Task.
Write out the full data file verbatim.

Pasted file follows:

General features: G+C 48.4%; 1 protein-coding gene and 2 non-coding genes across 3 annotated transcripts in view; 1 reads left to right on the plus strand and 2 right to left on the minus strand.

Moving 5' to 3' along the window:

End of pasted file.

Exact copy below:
General features: G+C 48.4%; 1 protein-coding gene and 2 non-coding genes across 3 annotated transcripts in view; 1 reads left to right on the plus strand and 2 right to left on the minus strand.

Moving 5' to 3' along the window: